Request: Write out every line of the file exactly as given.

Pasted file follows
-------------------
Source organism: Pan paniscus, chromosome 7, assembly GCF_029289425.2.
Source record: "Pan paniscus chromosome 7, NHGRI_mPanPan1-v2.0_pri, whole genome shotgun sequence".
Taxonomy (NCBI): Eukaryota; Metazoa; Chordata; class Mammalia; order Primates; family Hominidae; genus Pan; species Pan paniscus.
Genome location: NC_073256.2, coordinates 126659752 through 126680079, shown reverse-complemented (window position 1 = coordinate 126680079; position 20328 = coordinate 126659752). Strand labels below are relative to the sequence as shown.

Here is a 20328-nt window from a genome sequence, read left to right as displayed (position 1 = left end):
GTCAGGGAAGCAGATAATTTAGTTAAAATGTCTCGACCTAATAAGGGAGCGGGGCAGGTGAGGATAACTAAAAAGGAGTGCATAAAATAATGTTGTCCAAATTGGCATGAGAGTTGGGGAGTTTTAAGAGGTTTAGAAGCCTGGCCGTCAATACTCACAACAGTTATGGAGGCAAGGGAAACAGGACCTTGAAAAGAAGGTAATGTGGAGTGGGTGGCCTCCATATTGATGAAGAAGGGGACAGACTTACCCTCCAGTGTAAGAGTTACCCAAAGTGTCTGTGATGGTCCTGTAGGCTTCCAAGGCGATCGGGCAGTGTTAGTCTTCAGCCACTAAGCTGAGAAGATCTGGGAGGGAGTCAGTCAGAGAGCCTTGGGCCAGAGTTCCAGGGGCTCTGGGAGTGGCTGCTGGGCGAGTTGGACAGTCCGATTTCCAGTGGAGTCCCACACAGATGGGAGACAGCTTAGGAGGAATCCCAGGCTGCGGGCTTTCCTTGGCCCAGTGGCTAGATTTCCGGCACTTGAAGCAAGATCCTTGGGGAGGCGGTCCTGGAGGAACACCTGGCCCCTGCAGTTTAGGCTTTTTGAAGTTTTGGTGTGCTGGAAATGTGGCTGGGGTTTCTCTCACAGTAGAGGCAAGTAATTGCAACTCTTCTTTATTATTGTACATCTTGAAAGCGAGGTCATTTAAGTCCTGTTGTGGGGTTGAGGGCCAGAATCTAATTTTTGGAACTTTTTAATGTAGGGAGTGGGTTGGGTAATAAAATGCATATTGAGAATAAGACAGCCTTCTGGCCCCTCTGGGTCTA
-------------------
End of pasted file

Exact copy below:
Source organism: Pan paniscus, chromosome 7, assembly GCF_029289425.2.
Source record: "Pan paniscus chromosome 7, NHGRI_mPanPan1-v2.0_pri, whole genome shotgun sequence".
Taxonomy (NCBI): Eukaryota; Metazoa; Chordata; class Mammalia; order Primates; family Hominidae; genus Pan; species Pan paniscus.
Genome location: NC_073256.2, coordinates 126659752 through 126680079, shown reverse-complemented (window position 1 = coordinate 126680079; position 20328 = coordinate 126659752). Strand labels below are relative to the sequence as shown.

Here is a 20328-nt window from a genome sequence, read left to right as displayed (position 1 = left end):
GTCAGGGAAGCAGATAATTTAGTTAAAATGTCTCGACCTAATAAGGGAGCGGGGCAGGTGAGGATAACTAAAAAGGAGTGCATAAAATAATGTTGTCCAAATTGGCATGAGAGTTGGGGAGTTTTAAGAGGTTTAGAAGCCTGGCCGTCAATACTCACAACAGTTATGGAGGCAAGGGAAACAGGACCTTGAAAAGAAGGTAATGTGGAGTGGGTGGCCTCCATATTGATGAAGAAGGGGACAGACTTACCCTCCAGTGTAAGAGTTACCCAAAGTGTCTGTGATGGTCCTGTAGGCTTCCAAGGCGATCGGGCAGTGTTAGTCTTCAGCCACTAAGCTGAGAAGATCTGGGAGGGAGTCAGTCAGAGAGCCTTGGGCCAGAGTTCCAGGGGCTCTGGGAGTGGCTGCTGGGCGAGTTGGACAGTCCGATTTCCAGTGGAGTCCCACACAGATGGGAGACAGCTTAGGAGGAATCCCAGGCTGCGGGCTTTCCTTGGCCCAGTGGCTAGATTTCCGGCACTTGAAGCAAGATCCTTGGGGAGGCGGTCCTGGAGGAACACCTGGCCCCTGCAGTTTAGGCTTTTTGAAGTTTTGGTGTGCTGGAAATGTGGCTGGGGTTTCTCTCACAGTAGAGGCAAGTAATTGCAACTCTTCTTTATTATTGTACATCTTGAAAGCGAGGTCATTTAAGTCCTGTTGTGGGGTTGAGGGCCAGAATCTAATTTTTGGAACTTTTTAATGTAGGGAGTGGGTTGGGTAATAAAATGCATATTGAGAATAAGACAGCCTTCTGGCCCCTCTGGGTCTA